Thanksgiving: Then and Now Americans love Thanksgiving. Let's face it. They love eating, and they love football. But, where did this holiday come from? Actually, the tradition of Thanksgiving dates back to the time before our country's birth. Modern day Thanksgiving represents a time where Americans gather together with their friends and family. It is a time of year where people are thankful for being blessed with these friends and family. The first Thanksgiving was also a gathering where its participants gave their thanks for what they were fortunate enough to have. The Pilgrims are credited with organizing the first Thanksgiving after they arrived in America. It was a celebration of a bountiful harvest. Both the early and modern Thanksgiving centered around a feast consisting of a variety of foods. There are few other similarities to discuss aside from these. Overall, there is a sharp contrast between the first Thanksgiving held nearly 400 years and the Thanksgiving that Americans now celebrate in modern times.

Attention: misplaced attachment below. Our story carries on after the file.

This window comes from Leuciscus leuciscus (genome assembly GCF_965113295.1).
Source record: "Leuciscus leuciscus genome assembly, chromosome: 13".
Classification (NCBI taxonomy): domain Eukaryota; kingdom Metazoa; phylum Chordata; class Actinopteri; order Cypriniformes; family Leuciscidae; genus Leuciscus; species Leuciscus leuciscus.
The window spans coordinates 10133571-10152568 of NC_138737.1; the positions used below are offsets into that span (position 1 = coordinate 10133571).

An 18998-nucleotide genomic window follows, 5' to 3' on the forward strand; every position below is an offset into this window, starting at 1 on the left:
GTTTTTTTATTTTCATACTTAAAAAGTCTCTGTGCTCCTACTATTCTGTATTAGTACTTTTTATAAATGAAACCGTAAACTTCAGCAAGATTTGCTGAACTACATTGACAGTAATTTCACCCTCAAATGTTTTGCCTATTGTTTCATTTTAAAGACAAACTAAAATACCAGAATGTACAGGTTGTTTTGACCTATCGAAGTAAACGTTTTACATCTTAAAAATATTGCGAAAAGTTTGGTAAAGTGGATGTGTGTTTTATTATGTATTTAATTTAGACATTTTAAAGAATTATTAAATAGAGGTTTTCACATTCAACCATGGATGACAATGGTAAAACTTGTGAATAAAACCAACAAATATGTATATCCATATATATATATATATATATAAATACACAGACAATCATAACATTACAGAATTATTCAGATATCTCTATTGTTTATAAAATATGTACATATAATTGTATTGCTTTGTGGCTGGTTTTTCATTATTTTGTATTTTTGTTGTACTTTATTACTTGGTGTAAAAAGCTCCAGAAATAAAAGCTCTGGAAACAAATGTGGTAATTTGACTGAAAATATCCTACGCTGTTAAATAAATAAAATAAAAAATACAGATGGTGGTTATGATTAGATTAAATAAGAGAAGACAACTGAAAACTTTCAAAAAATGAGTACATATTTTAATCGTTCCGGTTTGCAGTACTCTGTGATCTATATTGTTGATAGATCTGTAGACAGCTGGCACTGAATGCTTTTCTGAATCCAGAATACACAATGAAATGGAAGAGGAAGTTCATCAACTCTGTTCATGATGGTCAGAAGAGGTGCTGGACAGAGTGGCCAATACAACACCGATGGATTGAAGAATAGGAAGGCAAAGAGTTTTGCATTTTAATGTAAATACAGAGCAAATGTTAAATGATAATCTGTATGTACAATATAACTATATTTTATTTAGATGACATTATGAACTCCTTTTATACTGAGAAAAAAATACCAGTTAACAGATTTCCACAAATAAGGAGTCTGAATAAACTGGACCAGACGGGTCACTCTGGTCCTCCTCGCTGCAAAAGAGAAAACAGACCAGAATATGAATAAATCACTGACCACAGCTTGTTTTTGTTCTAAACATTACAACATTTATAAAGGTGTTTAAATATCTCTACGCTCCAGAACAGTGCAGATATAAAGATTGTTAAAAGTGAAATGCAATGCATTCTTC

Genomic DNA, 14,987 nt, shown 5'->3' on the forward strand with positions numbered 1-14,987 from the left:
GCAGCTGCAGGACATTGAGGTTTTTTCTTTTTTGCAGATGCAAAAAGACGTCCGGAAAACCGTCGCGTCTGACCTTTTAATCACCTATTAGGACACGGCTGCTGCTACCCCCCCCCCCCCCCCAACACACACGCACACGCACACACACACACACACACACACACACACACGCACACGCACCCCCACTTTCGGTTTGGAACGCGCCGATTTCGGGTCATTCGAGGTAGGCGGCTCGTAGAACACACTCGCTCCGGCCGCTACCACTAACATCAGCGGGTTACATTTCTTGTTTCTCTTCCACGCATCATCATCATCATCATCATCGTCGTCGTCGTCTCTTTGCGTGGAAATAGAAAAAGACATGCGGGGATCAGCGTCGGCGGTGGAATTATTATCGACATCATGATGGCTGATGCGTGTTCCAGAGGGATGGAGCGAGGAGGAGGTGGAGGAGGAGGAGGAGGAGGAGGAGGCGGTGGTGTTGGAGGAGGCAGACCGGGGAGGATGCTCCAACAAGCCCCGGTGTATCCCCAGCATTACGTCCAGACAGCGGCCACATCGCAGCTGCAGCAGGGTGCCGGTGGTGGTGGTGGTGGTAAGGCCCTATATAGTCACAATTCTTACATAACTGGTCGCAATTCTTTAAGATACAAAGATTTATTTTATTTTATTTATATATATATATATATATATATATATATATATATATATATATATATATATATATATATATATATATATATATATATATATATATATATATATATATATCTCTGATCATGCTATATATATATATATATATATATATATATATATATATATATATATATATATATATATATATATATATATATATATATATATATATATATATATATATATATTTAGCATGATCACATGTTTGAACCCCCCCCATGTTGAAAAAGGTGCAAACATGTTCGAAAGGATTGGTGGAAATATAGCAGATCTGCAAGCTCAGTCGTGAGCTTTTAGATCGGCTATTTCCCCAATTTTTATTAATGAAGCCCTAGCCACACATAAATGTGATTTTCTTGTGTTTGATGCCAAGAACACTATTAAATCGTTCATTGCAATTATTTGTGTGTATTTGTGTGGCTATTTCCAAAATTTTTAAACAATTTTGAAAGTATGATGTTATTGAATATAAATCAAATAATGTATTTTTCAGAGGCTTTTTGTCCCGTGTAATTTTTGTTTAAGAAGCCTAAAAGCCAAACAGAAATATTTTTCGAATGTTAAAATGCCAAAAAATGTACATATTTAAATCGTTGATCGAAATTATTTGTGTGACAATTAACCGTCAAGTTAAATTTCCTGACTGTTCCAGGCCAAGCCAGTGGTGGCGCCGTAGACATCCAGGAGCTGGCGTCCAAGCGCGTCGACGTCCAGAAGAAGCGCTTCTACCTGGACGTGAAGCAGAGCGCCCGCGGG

The Pilgrims were a group who fled England in late 1620 because of increasing religious persecution. It took them approximately sixty-five days by sea aboard a ship called the Mayflower to arrive in an area of New England that is now known as Massachusetts. After a brutal winter, the Pilgrims became allies with a Native American tribe. One Native American who was especially critical was named Squanto. Squanto taught the Pilgrims several survival skills. Before long, the Pilgrims were able to obtain their food from nature, mainly by planting and maintaining crops. As autumn rolled around, the Pilgrims found themselves with quite a bountiful harvest. As a result, Governor William Bradford declared a day of thanksgiving in October 1621. The Pilgrims invited their Native American neighbors to the festival. The celebration actually endured for three days.